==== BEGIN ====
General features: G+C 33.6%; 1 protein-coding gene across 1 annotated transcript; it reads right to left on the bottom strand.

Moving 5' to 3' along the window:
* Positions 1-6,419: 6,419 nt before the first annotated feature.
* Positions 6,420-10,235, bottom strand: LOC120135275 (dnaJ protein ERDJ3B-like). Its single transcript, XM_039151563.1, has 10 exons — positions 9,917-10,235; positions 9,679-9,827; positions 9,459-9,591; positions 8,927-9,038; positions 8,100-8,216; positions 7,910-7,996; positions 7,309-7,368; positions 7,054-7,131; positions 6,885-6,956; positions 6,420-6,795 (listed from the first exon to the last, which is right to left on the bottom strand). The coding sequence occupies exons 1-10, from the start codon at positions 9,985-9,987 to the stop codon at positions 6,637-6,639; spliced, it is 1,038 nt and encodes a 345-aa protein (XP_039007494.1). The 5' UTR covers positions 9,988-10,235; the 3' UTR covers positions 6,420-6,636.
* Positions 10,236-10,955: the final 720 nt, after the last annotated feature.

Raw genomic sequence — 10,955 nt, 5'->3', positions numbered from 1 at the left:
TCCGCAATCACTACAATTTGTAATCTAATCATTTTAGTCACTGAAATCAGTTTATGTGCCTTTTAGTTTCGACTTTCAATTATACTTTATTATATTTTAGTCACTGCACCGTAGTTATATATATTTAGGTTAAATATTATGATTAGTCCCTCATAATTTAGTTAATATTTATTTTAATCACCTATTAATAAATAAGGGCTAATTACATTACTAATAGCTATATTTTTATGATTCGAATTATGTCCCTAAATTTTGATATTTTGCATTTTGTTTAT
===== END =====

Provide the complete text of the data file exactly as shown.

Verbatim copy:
General features: G+C 33.6%; 1 protein-coding gene across 1 annotated transcript; it reads right to left on the bottom strand.

Moving 5' to 3' along the window:
* Positions 1-6,419: 6,419 nt before the first annotated feature.
* Positions 6,420-10,235, bottom strand: LOC120135275 (dnaJ protein ERDJ3B-like). Its single transcript, XM_039151563.1, has 10 exons — positions 9,917-10,235; positions 9,679-9,827; positions 9,459-9,591; positions 8,927-9,038; positions 8,100-8,216; positions 7,910-7,996; positions 7,309-7,368; positions 7,054-7,131; positions 6,885-6,956; positions 6,420-6,795 (listed from the first exon to the last, which is right to left on the bottom strand). The coding sequence occupies exons 1-10, from the start codon at positions 9,985-9,987 to the stop codon at positions 6,637-6,639; spliced, it is 1,038 nt and encodes a 345-aa protein (XP_039007494.1). The 5' UTR covers positions 9,988-10,235; the 3' UTR covers positions 6,420-6,636.
* Positions 10,236-10,955: the final 720 nt, after the last annotated feature.

Raw genomic sequence — 10,955 nt, 5'->3', positions numbered from 1 at the left:
TCCGCAATCACTACAATTTGTAATCTAATCATTTTAGTCACTGAAATCAGTTTATGTGCCTTTTAGTTTCGACTTTCAATTATACTTTATTATATTTTAGTCACTGCACCGTAGTTATATATATTTAGGTTAAATATTATGATTAGTCCCTCATAATTTAGTTAATATTTATTTTAATCACCTATTAATAAATAAGGGCTAATTACATTACTAATAGCTATATTTTTATGATTCGAATTATGTCCCTAAATTTTGATATTTTGCATTTTGTTTAT